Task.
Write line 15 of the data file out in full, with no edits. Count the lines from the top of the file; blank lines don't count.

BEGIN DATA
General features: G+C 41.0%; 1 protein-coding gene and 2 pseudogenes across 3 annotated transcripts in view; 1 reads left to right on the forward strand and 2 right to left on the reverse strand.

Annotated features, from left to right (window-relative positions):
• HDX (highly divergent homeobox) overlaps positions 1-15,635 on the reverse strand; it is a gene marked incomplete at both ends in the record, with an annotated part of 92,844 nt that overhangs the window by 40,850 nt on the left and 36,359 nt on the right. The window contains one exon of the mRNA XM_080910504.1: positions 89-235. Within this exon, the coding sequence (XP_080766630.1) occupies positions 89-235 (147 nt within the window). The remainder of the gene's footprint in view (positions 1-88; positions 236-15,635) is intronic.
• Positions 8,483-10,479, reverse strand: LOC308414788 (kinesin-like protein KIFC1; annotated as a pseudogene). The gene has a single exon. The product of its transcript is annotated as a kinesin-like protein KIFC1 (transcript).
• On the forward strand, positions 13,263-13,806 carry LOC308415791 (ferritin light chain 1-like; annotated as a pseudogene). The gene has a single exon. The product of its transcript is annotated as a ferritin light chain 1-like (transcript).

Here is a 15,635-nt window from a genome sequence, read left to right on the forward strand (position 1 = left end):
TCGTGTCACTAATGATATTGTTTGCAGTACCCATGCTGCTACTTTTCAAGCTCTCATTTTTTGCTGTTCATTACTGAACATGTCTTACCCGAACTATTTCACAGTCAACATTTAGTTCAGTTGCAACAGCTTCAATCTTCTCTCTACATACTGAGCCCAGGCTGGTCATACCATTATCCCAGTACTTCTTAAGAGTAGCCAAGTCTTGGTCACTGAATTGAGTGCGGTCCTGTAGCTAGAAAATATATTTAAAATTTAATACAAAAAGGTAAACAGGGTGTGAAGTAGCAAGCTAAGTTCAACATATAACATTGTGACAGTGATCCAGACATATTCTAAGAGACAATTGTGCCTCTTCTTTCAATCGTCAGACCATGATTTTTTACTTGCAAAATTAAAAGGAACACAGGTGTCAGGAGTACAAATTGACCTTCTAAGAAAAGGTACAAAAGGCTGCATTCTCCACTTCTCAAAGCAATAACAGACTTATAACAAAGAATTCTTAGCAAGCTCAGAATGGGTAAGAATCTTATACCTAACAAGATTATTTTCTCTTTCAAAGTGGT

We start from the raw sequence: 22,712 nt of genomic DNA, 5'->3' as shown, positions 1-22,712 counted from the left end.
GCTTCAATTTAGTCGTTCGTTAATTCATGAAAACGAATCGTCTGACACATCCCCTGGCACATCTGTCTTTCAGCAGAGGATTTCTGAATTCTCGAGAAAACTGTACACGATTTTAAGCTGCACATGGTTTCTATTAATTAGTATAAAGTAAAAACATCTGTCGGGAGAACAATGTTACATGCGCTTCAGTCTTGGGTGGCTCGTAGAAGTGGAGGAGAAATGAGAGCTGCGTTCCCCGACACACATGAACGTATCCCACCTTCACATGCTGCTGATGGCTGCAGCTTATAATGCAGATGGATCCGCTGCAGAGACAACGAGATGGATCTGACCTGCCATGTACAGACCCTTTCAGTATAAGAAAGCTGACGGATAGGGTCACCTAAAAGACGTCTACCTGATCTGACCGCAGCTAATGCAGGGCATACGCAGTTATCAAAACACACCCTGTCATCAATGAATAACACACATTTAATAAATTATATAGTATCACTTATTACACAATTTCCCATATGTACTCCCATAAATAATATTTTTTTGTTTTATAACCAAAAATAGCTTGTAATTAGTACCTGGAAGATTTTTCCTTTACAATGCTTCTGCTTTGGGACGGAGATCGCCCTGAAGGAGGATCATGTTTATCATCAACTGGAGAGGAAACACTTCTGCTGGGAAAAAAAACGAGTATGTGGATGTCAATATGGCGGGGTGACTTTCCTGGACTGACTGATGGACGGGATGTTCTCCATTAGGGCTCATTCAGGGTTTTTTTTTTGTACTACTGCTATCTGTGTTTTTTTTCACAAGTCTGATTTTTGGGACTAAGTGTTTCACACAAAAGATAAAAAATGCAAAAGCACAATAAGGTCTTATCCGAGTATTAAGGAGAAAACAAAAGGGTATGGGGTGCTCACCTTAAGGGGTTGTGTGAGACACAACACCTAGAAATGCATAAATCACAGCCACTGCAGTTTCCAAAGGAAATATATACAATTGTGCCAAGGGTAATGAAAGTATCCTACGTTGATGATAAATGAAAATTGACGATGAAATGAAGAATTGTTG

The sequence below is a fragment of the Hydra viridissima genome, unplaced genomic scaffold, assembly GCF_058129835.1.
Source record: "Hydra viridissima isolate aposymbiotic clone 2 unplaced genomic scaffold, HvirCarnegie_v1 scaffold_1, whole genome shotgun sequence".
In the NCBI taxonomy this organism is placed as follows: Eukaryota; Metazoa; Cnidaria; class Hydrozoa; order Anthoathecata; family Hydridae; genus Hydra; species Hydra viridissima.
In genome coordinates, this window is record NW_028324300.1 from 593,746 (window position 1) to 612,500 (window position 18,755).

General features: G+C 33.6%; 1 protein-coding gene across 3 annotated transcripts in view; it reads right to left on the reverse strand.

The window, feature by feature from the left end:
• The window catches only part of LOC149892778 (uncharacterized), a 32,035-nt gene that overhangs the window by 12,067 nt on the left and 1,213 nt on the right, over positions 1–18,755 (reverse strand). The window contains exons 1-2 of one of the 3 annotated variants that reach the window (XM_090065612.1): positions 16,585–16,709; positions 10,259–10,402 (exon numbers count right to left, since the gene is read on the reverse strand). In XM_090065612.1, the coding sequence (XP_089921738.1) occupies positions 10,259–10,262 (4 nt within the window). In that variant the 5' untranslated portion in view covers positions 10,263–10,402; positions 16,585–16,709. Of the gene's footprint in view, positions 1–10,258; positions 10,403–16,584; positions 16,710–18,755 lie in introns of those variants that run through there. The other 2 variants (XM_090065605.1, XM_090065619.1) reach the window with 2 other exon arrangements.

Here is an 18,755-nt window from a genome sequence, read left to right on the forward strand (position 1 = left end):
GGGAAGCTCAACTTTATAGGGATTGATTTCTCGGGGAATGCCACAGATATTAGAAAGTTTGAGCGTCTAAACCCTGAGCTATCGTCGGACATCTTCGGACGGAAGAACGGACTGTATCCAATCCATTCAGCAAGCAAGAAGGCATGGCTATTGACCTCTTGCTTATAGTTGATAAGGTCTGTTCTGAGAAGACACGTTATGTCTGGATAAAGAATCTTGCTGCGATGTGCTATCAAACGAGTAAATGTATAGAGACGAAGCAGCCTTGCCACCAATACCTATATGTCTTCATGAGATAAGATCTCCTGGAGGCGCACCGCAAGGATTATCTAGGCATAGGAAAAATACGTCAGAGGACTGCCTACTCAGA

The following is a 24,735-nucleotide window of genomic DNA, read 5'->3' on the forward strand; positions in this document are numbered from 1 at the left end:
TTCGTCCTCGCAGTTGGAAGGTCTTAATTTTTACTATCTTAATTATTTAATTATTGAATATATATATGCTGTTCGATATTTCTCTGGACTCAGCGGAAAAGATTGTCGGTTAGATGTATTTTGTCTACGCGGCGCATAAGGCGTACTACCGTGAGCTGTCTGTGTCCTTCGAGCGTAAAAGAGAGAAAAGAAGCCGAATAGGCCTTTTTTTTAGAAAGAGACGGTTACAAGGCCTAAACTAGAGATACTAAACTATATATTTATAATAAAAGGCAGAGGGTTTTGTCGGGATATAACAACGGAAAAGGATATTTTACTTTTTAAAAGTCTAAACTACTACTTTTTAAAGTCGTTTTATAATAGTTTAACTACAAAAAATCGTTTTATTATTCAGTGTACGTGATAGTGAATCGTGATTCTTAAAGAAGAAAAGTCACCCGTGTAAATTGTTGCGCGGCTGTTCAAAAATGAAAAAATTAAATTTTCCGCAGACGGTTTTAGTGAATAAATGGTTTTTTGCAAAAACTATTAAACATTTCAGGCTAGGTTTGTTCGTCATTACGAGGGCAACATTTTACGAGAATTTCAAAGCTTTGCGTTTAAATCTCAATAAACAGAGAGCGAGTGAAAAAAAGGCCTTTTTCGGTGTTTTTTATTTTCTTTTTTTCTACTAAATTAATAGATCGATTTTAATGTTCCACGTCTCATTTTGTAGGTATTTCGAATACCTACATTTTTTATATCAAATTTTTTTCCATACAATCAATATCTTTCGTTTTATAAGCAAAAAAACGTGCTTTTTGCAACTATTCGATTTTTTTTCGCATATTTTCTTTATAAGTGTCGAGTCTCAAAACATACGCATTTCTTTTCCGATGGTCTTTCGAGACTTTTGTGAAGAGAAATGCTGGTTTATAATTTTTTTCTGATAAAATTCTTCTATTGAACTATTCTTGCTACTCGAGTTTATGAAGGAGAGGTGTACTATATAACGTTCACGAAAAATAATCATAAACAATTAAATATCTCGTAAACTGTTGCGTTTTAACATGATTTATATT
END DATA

The window, feature by feature from the left end: